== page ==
Things like "If the person reading your resume looks up a studio you worked at and see's their work is kind of lack luster, you'll be less likely to be hired." or "Any kind of previous work at a game studio makes you look like a great candidate." or "The work you do at any studio would help you as a game play programmer, but if you want to be more geared towards engine development the technical work with simulation job might make you more desirable." or "The two jobs are pretty much interchangeable from a resume reader's standpoint, your real substance will be in your portfolio." These notions might be absurd or spot on, I have no idea. Hence, my post inquiring for thoughts about the two job offers.


Perhaps I haven't done enough "internet legwork", but I haven't found much to help me in weighing these potential experiences against each other. I was hoping for some insight in that regard, not a guide to general decision making.

#4 Tom Sloper   Moderators   -  Reputation: 10163

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Posted 13 November 2012 - 10:59 PM

I did in fact read the FAQ page on decisions. Despite working on a decision grid, I wasn't sure how each experience would weigh in on my resume. And thus was unable to complete the grid in its entirety.


Okay, now we're getting specific. Good. Which parts of your grid were you having trouble with? It says in the FAQ that when you're stuck, do research on that matter -- and it also says that some of the things you may think are important criteria are actually unknowable. So, rather than getting your claws out, ask us about those problem parts of your grid.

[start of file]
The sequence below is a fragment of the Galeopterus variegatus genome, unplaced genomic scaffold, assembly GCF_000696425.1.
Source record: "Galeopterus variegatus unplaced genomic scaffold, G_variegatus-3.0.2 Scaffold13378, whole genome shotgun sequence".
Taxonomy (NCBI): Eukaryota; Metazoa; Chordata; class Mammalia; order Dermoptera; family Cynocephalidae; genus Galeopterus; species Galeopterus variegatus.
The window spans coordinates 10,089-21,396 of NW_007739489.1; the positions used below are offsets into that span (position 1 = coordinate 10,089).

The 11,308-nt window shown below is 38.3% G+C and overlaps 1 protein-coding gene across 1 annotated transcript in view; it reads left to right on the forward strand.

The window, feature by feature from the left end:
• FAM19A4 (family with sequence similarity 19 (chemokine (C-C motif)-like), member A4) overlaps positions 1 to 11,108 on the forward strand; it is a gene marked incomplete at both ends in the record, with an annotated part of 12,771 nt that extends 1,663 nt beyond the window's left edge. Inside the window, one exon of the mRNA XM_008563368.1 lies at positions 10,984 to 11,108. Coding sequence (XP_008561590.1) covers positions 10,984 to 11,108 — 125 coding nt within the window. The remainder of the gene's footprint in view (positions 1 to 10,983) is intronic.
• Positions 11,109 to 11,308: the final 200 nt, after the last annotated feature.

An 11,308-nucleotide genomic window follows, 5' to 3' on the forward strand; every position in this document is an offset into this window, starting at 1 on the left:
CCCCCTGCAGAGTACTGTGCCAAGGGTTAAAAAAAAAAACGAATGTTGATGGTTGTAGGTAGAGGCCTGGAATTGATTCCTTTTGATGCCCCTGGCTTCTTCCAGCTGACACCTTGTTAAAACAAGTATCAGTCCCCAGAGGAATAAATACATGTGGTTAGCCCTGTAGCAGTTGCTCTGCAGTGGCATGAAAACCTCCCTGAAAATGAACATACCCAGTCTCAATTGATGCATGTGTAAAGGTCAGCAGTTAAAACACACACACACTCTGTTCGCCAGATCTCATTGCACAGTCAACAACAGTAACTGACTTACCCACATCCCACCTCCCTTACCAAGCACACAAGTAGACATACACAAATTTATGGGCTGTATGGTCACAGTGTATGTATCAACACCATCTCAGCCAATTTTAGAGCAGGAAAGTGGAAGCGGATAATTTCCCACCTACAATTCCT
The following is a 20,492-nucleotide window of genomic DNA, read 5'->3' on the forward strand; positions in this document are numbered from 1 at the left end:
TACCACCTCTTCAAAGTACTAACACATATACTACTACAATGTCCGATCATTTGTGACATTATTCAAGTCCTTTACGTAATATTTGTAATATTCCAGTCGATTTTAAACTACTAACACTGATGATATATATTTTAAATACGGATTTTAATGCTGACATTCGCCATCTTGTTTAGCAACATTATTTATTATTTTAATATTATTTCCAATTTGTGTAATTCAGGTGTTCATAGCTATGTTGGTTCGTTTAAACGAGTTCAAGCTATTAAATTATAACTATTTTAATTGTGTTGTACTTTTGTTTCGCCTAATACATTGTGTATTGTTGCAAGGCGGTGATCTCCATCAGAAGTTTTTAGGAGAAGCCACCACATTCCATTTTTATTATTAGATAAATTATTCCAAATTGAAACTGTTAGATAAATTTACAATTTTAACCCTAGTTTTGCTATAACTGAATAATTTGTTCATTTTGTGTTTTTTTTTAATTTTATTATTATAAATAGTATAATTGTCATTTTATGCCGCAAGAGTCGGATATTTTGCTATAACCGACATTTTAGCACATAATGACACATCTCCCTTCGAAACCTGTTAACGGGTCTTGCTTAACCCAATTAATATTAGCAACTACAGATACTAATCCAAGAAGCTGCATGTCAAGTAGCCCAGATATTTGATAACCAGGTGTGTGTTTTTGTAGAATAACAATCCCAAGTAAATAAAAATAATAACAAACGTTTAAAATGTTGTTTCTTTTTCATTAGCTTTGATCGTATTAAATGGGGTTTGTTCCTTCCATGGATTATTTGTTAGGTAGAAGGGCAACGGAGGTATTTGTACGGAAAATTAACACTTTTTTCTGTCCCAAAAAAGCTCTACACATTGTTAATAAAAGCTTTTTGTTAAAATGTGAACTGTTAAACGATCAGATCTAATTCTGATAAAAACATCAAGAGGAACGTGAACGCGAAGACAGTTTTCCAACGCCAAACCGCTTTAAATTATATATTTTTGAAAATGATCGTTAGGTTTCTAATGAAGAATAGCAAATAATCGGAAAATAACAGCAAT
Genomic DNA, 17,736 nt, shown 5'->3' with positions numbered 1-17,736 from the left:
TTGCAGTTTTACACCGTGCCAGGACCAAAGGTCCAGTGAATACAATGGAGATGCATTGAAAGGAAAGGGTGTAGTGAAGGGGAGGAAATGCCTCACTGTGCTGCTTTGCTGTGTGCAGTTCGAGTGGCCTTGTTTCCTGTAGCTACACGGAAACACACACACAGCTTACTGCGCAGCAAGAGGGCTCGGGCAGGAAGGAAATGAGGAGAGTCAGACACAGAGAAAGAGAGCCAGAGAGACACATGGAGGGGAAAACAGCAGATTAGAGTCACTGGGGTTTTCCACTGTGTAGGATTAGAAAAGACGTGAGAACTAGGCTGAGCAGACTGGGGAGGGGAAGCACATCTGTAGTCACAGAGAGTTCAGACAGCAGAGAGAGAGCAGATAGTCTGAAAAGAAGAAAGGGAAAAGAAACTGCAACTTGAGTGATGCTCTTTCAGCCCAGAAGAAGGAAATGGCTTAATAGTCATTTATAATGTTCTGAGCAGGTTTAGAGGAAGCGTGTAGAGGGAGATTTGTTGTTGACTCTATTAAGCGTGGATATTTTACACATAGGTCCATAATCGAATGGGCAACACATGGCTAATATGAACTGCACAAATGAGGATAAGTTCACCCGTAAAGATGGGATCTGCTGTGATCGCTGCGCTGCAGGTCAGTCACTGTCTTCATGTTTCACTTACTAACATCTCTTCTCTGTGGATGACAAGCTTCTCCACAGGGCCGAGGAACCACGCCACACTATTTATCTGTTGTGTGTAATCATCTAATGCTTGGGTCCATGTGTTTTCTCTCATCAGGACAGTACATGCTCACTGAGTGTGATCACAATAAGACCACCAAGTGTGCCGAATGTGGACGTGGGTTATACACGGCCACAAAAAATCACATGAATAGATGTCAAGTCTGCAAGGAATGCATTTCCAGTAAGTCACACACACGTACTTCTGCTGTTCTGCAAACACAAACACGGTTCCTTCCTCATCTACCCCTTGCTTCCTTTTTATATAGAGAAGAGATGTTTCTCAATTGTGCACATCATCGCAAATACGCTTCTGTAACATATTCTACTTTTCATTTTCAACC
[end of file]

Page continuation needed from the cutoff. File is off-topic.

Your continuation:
0. I was also looking for consequences I might not have thought up.
Things like
1. "If the person reading your resume looks up a studio you worked at and see's their work is kind of lack luster, you'll be less likely to be hired." or
2. "Any kind of previous work at a game studio makes you look like a great candidate." or
3. "The work you do at any studio would help you as a game play programmer, but if you want to be more geared towards engine development the technical work with simulation job might make you more desirable." or
4. "The two jobs are pretty much interchangeable from a resume reader's standpoint, your real substance will be in your portfolio."
5. These notions might be absurd or spot on, I have no idea. Hence, my post inquiring for thoughts about the two job offers.


0. It's kinda hard to tell you what you haven't thought of. You should just think of what you consider might be pros and cons, then look further into those.
1. No, you don't get judged by the company that kept you. Good people work at poorly run companies. Bad people work at great companies.
2. I wouldn't say that exactly.
3. [Can't respond to that one]
4. Both jobs are conversation starters. The important thing is how you comport yourself in the conversation, and what you say.
5. Not absurd. Just ask focused questions like that.

Edited by Tom Sloper, 13 November 2012 - 11:01 PM.
forgot #5

-- Tom Sloper
Sloperama Productions
Making games fun and getting them done.
www.sloperama.com

Please do not PM me. My email address is easy to find, but note that I do not give private advice.